It was a fair sight along the western shore in the harbor. We left to see the longer ships and at night to see the lights on the buildings. It has been worth a lot to me. I have not suffered as yet. Of course, there have been things I would not have refused like a nice big piece of pie and a glass of good milk. But war is what Sherman said it was and then some. William Tecumseh Sherman, a Union general in the Civil War, said, "War is hell." I can't tell if he's being modest and kindly keeping the gruesome details away from his teacher or if he truly hasn't see battle yet. He sounds optimistic, but to say that war is hell and then some is quite strong. I also love that he worded this so as to refrain from using the word hell.
I remember the last time I saw you. If I am not mistaken I was with my friend. I would not be guilty of not speaking to my old school teacher. I may have changed in looks, but I guess there is just as much deviltry in me as ever. Oh Walter, you sound so much like someone I want to know! I bet there are a lot of my old classmates in service over here. You perhaps read in the papers about the way the Bosch have destroyed the forest trees in the land they have been forced to leave. They sure are a bum lot of soldiers to fight the way they do. Bosch, a slang term for rascal, is what the French called the Germans.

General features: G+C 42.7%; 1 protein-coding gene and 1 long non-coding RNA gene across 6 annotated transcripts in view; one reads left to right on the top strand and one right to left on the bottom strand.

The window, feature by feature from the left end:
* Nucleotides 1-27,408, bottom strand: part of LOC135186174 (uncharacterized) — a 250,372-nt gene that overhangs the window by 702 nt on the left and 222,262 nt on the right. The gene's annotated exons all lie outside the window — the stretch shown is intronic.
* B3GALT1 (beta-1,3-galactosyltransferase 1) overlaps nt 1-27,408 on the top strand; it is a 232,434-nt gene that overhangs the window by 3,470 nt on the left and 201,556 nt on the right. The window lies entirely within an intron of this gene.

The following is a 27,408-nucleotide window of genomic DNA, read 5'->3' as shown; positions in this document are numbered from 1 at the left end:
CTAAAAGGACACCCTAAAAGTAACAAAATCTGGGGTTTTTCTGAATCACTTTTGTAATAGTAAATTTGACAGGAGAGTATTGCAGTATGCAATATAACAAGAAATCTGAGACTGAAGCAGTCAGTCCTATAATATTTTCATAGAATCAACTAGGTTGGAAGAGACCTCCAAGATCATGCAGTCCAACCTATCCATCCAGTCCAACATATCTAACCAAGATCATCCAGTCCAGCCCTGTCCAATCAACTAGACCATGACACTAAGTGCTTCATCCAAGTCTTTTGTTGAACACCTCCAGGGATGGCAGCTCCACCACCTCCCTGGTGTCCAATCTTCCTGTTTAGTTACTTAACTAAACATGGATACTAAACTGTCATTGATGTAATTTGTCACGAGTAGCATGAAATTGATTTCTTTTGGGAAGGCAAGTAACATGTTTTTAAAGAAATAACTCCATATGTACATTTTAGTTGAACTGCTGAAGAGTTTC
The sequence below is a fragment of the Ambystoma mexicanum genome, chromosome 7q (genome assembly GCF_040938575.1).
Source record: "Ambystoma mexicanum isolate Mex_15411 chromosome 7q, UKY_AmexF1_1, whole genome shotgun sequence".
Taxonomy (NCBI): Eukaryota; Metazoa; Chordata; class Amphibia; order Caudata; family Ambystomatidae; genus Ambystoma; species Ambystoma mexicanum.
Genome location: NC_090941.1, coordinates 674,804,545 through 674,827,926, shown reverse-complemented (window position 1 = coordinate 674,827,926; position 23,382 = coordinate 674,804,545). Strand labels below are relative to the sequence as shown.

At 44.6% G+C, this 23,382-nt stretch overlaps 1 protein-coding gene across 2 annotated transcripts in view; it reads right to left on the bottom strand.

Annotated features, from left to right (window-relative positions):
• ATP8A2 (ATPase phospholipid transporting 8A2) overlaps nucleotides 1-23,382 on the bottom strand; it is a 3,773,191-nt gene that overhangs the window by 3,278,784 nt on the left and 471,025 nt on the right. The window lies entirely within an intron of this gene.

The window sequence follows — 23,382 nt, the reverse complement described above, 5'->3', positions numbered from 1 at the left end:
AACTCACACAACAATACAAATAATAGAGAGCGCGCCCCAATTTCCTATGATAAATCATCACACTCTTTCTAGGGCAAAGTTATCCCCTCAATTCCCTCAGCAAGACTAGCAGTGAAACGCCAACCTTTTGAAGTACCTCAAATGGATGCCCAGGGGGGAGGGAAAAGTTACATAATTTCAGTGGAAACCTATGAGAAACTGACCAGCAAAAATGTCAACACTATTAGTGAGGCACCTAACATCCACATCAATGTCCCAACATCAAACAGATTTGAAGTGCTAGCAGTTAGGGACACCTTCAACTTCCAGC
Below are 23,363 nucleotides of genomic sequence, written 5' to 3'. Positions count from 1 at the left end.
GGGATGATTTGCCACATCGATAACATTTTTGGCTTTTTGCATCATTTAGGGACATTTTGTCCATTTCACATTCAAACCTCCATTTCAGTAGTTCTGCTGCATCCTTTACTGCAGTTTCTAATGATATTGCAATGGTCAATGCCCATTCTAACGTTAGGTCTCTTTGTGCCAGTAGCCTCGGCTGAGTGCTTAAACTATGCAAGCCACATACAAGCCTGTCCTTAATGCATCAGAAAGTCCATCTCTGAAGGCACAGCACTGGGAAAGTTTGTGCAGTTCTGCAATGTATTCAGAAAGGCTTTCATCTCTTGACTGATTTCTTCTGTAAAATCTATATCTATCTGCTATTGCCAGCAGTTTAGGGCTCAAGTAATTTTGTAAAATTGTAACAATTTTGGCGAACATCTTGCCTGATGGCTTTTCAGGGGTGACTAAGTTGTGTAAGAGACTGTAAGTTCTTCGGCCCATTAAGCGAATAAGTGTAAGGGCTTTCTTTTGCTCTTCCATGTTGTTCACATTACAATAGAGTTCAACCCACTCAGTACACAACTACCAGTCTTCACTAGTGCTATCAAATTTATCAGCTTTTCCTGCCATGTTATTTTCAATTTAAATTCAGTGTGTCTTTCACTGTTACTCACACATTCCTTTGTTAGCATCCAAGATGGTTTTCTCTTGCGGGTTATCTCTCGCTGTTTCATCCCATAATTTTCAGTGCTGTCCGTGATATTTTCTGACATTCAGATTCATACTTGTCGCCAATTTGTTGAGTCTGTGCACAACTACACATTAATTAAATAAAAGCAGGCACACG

While I am writing this there's a lice little Bosch Machine right over our little shanty. We have a visit every night from the Bosch. They have a habit of coming over about 7:30 to 8:30 and in the morning just before daylight. They dropped a couple bombs over in the field not far away the other night. Boys in our company have done their turn in the trenches and are in for a pass for a few days. We expect to be sent down South near to a Watering Place. I'm not sure why the W and P are capitalized here. He could be referencing a Dickensian term for a bar. I will be glad when we go.
I will have to tell you of a sight that I saw in another town. There as a Bosch up in the air so high he looked like a little toy. One of the French machiners got after him and down he came head first. It was some sight. We went over and saw him after he landed. The machine was like kindling. I won't tell you about the fellows. If you know any fellows that are in the Aviation Service you can give them a lot of credit as they will use a lot of nerve in that job. There are so many things going through my mind after reading this. The naive curiosity. The interest in the crashed plane. The horror at the condition of the pilot's body. Below, I've included a recruitment poster for the Aviation Services. I am impressed by all those serving in the Air Force, but these brave men do deserve a lot of credit for their courage and bravery.
Be sure to write,
Mech. Walter Hill
"A jack of all trades is a master of none, but oftentimes better than a master of one."